Labour flexibility consists of three aspects. First is functional process flexibility, which does away with job descriptions, replacing them with multitasking and multiskilling. It is also a changed structure of working hours, replacing it with averaging schemes, flexitime, compressed work weeks and changes in shift systems. Second is wage flexibility which creates various forms and levels of remuneration reconciled to the company’s general performance. And thirdly, numerical flexibility, which allows changes in numbers of employees, depending on the company’s periodic needs.

Functional process, wage and numerical flexibility appear to be practical measures instituted by a government committed to the growth and development of South Africa’s economy. Reality, however, has shown that our current economic policy is altogether responsible for an unemployment rate of 26.7%. In addition, the underemployed casual labourers cannot service monthly living expenses as they do not earn a living wage and so the permanently employed in the population have the added financial burden of their unemployed relatives, which spreads resources very thin. Not to mention the hunger for all forms of security, which breeds crime. Mayday..!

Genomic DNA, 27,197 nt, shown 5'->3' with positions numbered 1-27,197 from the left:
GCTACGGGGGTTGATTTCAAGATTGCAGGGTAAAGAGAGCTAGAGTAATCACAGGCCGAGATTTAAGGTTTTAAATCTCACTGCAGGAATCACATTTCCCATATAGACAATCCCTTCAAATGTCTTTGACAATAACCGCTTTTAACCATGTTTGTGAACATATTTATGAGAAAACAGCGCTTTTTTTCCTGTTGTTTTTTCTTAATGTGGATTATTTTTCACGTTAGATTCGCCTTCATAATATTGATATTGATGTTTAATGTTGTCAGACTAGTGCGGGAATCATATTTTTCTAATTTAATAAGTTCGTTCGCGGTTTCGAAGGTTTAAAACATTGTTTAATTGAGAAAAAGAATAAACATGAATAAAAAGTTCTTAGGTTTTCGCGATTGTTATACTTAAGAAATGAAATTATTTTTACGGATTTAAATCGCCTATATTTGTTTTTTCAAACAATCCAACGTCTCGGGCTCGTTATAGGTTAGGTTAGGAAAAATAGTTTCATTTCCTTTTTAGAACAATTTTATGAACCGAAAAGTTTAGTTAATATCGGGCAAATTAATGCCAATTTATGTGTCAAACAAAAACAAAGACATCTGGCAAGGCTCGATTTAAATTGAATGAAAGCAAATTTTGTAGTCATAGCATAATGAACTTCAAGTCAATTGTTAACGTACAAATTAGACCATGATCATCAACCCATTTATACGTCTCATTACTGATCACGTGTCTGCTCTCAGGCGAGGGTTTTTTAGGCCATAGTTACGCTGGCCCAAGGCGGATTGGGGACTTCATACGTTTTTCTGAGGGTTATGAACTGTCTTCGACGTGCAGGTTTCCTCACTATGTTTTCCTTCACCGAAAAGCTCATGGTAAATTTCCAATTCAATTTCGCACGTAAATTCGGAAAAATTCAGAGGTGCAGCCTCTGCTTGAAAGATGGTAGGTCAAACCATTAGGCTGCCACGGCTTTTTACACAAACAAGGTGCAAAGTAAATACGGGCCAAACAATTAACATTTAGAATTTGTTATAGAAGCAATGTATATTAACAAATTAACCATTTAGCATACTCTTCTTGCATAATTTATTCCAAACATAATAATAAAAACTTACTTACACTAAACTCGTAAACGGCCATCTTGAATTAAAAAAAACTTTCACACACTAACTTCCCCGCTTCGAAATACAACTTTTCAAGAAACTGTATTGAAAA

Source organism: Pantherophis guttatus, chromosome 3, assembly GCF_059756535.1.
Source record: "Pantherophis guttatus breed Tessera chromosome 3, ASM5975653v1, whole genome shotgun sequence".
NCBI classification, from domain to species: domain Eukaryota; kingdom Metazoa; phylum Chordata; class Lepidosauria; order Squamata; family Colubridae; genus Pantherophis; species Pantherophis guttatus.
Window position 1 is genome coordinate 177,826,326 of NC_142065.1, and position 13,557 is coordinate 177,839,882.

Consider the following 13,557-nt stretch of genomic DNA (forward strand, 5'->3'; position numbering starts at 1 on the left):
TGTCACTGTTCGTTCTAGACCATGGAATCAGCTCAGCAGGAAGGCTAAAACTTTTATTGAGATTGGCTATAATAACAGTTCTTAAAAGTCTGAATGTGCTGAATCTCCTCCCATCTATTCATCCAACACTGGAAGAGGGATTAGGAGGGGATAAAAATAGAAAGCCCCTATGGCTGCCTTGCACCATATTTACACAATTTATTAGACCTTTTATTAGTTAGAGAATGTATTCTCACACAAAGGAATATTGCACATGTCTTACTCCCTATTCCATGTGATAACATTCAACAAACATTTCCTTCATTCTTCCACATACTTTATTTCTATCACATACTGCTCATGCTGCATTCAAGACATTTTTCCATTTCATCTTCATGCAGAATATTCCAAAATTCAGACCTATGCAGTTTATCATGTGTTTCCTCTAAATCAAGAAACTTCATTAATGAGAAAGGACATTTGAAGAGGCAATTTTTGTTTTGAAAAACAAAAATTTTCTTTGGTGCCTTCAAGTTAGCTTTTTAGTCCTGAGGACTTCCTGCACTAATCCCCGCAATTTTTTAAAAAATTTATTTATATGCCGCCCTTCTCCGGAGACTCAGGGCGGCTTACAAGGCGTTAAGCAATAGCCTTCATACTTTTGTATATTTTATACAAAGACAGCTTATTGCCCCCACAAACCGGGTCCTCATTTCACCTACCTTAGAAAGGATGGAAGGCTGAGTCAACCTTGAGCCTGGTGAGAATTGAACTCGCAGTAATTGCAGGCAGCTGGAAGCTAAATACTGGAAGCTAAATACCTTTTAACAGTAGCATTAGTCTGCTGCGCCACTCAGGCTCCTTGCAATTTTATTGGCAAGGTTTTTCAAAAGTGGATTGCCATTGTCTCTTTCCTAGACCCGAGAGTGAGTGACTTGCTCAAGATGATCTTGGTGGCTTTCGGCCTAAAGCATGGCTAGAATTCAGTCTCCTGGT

Decidedly, employers have the right to hire and fire with no complication and without incurring extra costs. Incidentally, the cumulative effect of all these forms of flexibility is more temporary, contract, part-time, flexitime and casual workers, referred to as “atypical workers”.

Sociologists Bridget Kenny and Edward Webster note that, “flexibilisation is creating an insecure, lower-paid and unprotected workforce. Lacking a social security safety net, these workers carry the costs of reproduction to an even greater extent than primary sector workers. Increasingly, the poorest paid segment of the population covers the costs of restructuring.”

Trade unions have also been hard hit by the re-segmentation of workers, with casualisation of the workforce increasingly robbing them of members. So unions are undermined by being based on a shrinking section of the permanently employed working class, while failing to organise and defend the growing number of flexible workers. Negotiation clout for decent conditions of employment, fair wages, retrenchment regulation, subcontracting and labour broking mitigation suffers when the trade unions lose numbers. It is a losing battle as business pleads high labour and production costs and dwindling profits to justify what appear to be inhumane practices. Mayday..!